But be careful you don’t get too specific, lest you have to remove the word “Catholic” from your blog name. I would hate for people to think you are speaking for the Bishops

    I imagine you think this is rather clever & witty, but it actually reinforces my point. TAC only promises a Catholic forum; TAC has not endorsed a candidate nor as a group claimed x prudential decision is the correct decision of a Catholic. In short, TAC is doing precisely what the Catholic laity ought to be doing by discussing these issues without issuing conclusions in the name of the Church. If TAC did, you are right, they should remove the Catholic from their name.

  • Now that I’ve critiqued Michael, let me come to my co-bloggers defense (not that he can’t hold his own).

    The “I will put the readers and contributors of TAC against any Catholic group…” sounds like playground talk. Of course you would. We hardly claim to be the only ones talking about these issues.

    He was merely responding to a comment that seemed to indicate that this blog and other Catholic blogs were not addressing serious issues as thoroughly as CV. Maybe you didn’t mean to imply that you were the only ones talking about the issues, but it certainly came across as an implicit put-down. Therefore I don’t think that Michael’s comment would qualify as “playground talk.” I also don’t think that Michael provoked any silly fights – he’s simply questioning – in a reasonable way, IMOHO – the basis of your endorsements. Nothing wrong with some good honest debate, is there?

  • I was basically going to say the same thing. What is demeaning about expecting immigrants learn the dominant language of the Nation that they are emigrating to? Moreover, even if one opposes instituting a national language, how does that conflict with Church teaching?

    There’s a difference between expecting them to learn it and “requiring” them to learn it. I don’t know what that requirement entails or what it is required for. As someone hesitant about governmental power, I think that would make you a little nervous.

    Is the kind of crass generalization I’d expect to see at Vox Nova. First of all, we don’t know what his positions are in either respect, and second you’d then have to demonstrate precisely how those stances clearly contradicted Church teaching.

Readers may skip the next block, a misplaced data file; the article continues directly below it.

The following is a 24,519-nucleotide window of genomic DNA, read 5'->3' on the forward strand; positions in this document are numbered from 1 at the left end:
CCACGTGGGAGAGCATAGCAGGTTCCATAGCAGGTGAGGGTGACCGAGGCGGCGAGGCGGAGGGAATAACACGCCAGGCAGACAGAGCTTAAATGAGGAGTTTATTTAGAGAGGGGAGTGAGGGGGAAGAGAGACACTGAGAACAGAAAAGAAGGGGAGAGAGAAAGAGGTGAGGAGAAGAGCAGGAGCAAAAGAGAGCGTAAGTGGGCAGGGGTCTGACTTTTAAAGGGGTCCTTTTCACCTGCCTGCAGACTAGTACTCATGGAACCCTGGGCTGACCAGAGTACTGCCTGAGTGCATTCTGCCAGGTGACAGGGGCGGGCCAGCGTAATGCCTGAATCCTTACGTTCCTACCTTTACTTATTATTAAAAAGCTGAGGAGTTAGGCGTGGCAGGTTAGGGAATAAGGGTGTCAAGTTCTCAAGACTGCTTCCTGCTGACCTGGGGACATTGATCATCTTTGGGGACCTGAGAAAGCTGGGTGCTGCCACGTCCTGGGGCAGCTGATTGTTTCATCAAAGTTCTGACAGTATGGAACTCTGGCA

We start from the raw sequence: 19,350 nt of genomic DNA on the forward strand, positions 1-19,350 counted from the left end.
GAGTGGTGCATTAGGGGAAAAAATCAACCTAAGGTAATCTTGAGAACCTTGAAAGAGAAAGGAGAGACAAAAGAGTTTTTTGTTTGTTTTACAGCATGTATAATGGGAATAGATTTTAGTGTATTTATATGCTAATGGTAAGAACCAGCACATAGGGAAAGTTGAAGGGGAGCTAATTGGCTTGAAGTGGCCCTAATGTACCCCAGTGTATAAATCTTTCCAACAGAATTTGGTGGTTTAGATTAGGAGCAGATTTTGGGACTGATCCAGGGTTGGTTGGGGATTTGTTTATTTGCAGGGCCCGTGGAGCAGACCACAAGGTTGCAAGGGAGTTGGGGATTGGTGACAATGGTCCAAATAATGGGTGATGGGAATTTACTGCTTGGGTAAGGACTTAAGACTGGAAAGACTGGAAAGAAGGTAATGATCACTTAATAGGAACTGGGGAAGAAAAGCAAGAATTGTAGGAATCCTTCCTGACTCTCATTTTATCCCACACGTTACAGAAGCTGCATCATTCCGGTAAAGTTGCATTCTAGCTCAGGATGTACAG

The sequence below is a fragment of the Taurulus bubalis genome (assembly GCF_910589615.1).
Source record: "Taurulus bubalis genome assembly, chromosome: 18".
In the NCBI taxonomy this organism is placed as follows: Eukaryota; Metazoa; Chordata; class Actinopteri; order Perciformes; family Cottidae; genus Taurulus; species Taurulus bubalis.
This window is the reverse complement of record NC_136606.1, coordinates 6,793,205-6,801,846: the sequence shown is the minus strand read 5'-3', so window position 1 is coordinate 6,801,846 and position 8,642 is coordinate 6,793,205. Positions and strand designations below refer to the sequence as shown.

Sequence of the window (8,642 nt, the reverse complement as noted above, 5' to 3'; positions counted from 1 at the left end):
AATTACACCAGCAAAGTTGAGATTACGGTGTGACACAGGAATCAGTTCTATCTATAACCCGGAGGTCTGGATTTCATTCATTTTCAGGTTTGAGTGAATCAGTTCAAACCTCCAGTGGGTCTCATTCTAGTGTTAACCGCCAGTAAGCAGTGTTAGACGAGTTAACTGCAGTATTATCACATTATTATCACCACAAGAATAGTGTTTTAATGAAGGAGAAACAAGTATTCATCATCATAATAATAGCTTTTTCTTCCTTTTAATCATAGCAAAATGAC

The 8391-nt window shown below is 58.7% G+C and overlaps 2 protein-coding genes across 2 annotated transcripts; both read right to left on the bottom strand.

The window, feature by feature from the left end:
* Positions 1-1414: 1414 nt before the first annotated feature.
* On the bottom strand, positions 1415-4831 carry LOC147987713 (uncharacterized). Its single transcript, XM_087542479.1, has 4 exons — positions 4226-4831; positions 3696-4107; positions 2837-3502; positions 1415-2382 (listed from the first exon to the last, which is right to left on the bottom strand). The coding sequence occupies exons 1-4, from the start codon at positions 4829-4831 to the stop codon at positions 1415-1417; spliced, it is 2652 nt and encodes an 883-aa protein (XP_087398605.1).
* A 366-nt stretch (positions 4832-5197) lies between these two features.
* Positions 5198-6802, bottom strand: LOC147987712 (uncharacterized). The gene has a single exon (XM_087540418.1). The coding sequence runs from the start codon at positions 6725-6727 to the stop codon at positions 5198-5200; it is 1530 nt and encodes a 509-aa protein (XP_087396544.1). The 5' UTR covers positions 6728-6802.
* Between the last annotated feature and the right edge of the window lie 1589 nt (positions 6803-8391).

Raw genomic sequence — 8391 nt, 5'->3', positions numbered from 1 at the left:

Maybe I shouldn’t be so judgmental, you’re right. I based my opinion on the fact that if you’re against torture you usually promote that, and so its absence seemed suspicious to me.

    The problem is there is not GOP “position” on the latter, and while a fair majority supported the most recent wars, again you get into some difficulty proving that support for the war was a clear violation of Catholic teaching

    It is hard as you point out to pinpoint one belief of the party, but that is true of both parties. While we could discuss the issues you name more in depth at a later time regarding whether a Catholic could hold those positions, I think it is fair to say that most Republicans who did and continue to support the war in Iraq are not doing so on just war grounds. The same in immigration. The problem is not merely the conclusions are wrong but that the GOP is not using the right principles.

    Now, one could retort that the Democrats did not oppose the war on just war grounds either, which is true and gets to my point-we need to argue for the adoption of these principles first and foremost, then we could discuss whether x party is better living them out than y party.

  • Is the kind of crass generalization I’d expect to see at Vox Nova.

    Let’s play nice. No need to impugn TAC’s reputation.

    🙂

  • There’s a difference between expecting them to learn it and “requiring” them to learn it. I don’t know what that requirement entails or what it is required for. As someone hesitant about governmental power, I think that would make you a little nervous.

    I guess I’d like to know what exactly Schilling is calling for. If he’s advocating that English be the national language, then I don’t have a problem with that. Beyond that, I can’t see how you could “require” anyone to learn any language.

    As for war/torture, the difficulty is that the when it comes to torture, the issue gets fuzzy because there are few politicians of any stripe that clearly advocate for torture. What we get instead are endless debates about “enhanced interrogation techniques,” so it’s not exactly as black and white as, say, abortion and gay marriage. But since I don’t want this thread to descend into the one millionth debate about torture, I’ll just leave it at that.

    Let’s play nice. No need to impugn TAC’s reputation.

    Sorry. That was truly below the belt. 😉

  • To answer a question that has arisen a few times: If we told the candidates that we would make their answers on the Questionnaire open to the public (and thus fuel for their opponents) candidates would never fill out our Questionnaire.

  • If we told the candidates that we would make their answers on the Questionnaire open to the public (and thus fuel for their opponents) candidates would never fill out our Questionnaire.

    Then your questionnaire is fairly meaningless as far as giving advice to others on who to vote for. I am just supposed to take CV’s word on it that these candidates are have appropriate answers on all these issues? I don’t think so.

    While I understand the position you guys are in, you can’t use the questionnaire to defend your candidates and their positions if you’re not willing to make it public.

    How many people did in fact return the questionnaire?

  • I think Michael is not being charitable in discussing the efforts we are trying to do with CatholicVote PAC.

    I hope others on this site will disagree with his assessment that CV PAC is causing “demonstrable harm.”

    We all may hope and work towards a day when all people will take the appropriate time to investigate all the issues and all the candidates.